Third, John also sees that our prayers are rising freely before God, “…and the smoke of the incense, with the prayers of the saints, rose before God from the hand of the angel” (Rev 8:4). It is not because of the angel that our prayers rise to God; it is the work of Christ. He is not mentioned in these verses, but he is everywhere in the chapters leading to these verses. The references alone could fill another blog entry. Read the previous 7 chapters; be amazed! Besides the previous fact that our prayers not only fill history but actually move history to its appointed end, we can be encouraged that what we say in faith to God is heard.
In 2 Corinthians 2:14, Paul says it is Christ who leads us in triumphal procession. It is almost the picture of a Temple priest leading a procession, but it is certainly a picture of a conqueror returning in victory. Moreover, Paul says that Jesus is leading us in this procession and “through us spreads the fragrance of the knowledge of him everywhere.” He continues with a captivating phrase, “For we are the aroma of Christ to God among those who are being saved….” We stink to God, apparently. The smell is not our own, it is borrowed. Like everything else in the Christian life, it is borrowed through our union with Christ. We smell like Christ to God.
Do you think God likes you? I once heard Les Newsom ask this question. I admit I had never thought about it in those terms. Paul confronts us with the truth that God does love us, sure (we can all admit that), but more than this, God likes us. We’re good at talking about God loving us. It can be hard to think God likes you. My wife sometimes says, “I love you, but I don’t like you right now.” Well, what about God? Does he? Could he?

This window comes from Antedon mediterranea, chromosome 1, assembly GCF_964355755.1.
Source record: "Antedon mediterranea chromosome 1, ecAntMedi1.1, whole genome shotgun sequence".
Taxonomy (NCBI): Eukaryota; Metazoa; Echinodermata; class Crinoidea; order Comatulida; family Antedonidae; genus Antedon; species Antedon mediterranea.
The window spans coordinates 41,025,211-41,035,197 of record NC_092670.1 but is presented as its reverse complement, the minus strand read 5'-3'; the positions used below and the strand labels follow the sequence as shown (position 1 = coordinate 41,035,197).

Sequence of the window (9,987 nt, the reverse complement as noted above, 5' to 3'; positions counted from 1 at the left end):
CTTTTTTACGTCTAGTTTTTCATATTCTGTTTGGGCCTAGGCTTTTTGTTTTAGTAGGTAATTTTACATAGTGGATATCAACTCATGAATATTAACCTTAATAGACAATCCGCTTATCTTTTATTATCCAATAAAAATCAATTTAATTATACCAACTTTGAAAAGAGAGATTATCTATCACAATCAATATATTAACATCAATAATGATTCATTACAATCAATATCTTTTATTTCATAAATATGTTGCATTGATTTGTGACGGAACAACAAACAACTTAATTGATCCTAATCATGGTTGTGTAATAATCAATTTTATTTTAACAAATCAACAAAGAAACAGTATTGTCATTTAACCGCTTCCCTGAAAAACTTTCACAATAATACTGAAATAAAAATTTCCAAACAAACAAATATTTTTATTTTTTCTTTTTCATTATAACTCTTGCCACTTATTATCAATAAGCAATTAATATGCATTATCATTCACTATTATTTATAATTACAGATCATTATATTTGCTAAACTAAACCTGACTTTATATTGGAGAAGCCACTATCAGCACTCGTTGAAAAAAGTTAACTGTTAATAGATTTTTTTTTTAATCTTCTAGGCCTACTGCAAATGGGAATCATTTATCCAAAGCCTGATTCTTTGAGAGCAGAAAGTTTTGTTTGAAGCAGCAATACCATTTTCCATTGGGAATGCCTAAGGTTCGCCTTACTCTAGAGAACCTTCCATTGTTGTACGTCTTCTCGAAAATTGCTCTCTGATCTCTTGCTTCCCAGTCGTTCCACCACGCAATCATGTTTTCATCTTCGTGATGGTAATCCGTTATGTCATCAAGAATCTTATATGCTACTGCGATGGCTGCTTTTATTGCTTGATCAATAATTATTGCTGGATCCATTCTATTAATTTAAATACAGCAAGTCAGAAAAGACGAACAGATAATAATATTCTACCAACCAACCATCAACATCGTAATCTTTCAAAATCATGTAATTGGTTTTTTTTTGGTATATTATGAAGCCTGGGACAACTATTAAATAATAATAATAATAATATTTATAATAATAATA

The Old Testament Temple had a specific arrangement of furniture. As you entered, you saw the Altar of Burnt Offering. You slaughtered your beast and atoned for your sins through the shedding of blood. Next, you washed and were cleansed in the Basin. Last, and immediately adjacent the Temple veil separating God’s presence from you, was the Altar of Incense. You were never allowed to shed blood upon this altar; it wasn’t needed here. Only incense. And the scent/smoke drifted around the veil into the Holy of Holies. In 2 Corinthians 2, Paul says we are the aroma of Christ. Christ has covered us in his blood, washed us and cleansed us, and now we enter the Holy of Holies with holy love and fear (Heb 10:19-25). The Temple veil has been torn in two (Mt 27:45-56), and now our prayers rise into the presence of God without hindrance.
Prayer and smoke/incense are intimately connected in Scripture (cf. Lk 1:10-12). The symbolism is meant to give us a double picture: the Lord loves the smell (so-to-speak) of our dependent prayer upon him. Second, he loves—even likes—us, and so actually enjoys when our prayers rise (like the smoke) to him. When believers prayed in the Temple, they were to picture their prayers smelling good to God because of their trust in the blood shed for them, and the cleansing God provided, and they were to trust their prayers were rising towards their God. He listened to them.
John says he is the same God with a better priest and a better sacrifice and cleansing for his people. He still listens.
Your prayers matter. Don’t fret the questions about how they can matter when God is sovereign. Maybe there’s an answer, but John points to something deeper. He points to the reality that your prayers matter because they will one day be shown to fill the timeline of history, usher in judgment, and that God really hears what we say when we pray for his kingdom to come.
Encouraged? I am.
“Heavenly Father, increase our heart to pray to you, trusting you. We know how good you are, yet fail to believe it far too often. Thank you for saving us in your perfect Lamb’s sacrifice. We thank you that you like us, love us, and accept our feeble prayers. Allow us deeper faith in you, and come soon in your kingdom. In Jesus’ name, Amen.”